Questions for Activating Student Prior Knowledge

In any instructional situation, there will almost always be something students “bring to the table” in the form of prior knowledge, Getting students to remember, and activate the useful parts of that prior knowledge can help them engage mental resources that will help them understand new material. When students learn things in a void without engaging this prior understanding, they frequently don't integrate what the knew with what they are learning. This can leave student knowledge in a form that cognitive scientists sometimes refer as “inert”. Engaging prior knowledge can help student connect what they know and help them be ready for new learning. Questions that engage prior knowledge also serve the purpose of formative assessment, by letting the instructor know what students already know, and therefor the approprite point from which the instruction should begin.

Instructors should be aware that questions engaging prior knowledge can result in an instructor needing to think on their feet and alter instructional plans. Often students are thinking about things in ways that are different than the instructor originally envisioned.

An example from our instruction was at the start of quantum mechanics the instructor told students to use their small whiteboards and “Write down the formula for the electric potential due to a point charge”. This is a formula which all students had seen in one form or another several times. Many had even seen the formula in their high school physics classes. Having students actively remember this formula helped students be ready for the upcoming class discussion about potentials. Furthermore, because several students made errors, such as using 1/r2, and this could be brought to the students attention so that they were aware that they could not use the field and potential formulas interchangably. There were also students who used the constant “k” and others who used 1/4(pi)(epsilon-naught). Several students saw lights go on when they realized that these were two different ways of writing the same constant.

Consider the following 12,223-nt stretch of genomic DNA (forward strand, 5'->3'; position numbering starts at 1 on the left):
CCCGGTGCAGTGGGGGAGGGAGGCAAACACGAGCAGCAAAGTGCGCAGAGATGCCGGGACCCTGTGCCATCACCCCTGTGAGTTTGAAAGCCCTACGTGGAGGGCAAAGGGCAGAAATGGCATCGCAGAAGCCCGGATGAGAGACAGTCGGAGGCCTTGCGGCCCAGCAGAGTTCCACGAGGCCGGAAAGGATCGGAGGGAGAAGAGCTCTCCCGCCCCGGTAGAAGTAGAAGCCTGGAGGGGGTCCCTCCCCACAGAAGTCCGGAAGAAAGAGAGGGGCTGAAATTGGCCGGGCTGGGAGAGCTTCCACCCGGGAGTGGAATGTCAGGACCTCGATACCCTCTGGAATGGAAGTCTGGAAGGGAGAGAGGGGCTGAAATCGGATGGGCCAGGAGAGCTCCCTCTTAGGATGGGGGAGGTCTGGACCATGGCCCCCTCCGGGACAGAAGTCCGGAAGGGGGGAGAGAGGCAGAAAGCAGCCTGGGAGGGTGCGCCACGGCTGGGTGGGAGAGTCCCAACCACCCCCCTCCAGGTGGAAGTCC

In the few cases of students who had completely forgotten the formula, this allowed them to quickly “get up to speed” at the start of class instead of being lost. It also cued them into the idea that this was something they were expected to know by heart.

Whiteboard questions that consistently result in all students quickly getting fully correct answers are “aimed too low”. The questions are more effective if they require students to do several seconds (or more) of active thinking in order to produce an answer. On the other extreme, if very few students produce a viable answer, the question has become almost entirely a form of formative assessment, that allows the instructor to realize that some “backfill” or other adjustment to instruction is needed before proceding.

List of Examples

Below is a list of some questions used in the past for engaging student prior knowledge

* Write down the formula for the electric potential due to a point charge

* Write down something you know about the dot product

* Write down something you know about angular momentum

* Write down the Schroedinger equation

* Write down the formula for the electric potential due to a point charge.

* Write down |r| in Cartesian coordinates.

* Write down how to find the determinant of a 2 x 2 matrix.

* Draw an Argand diagram for ei(pi/3).

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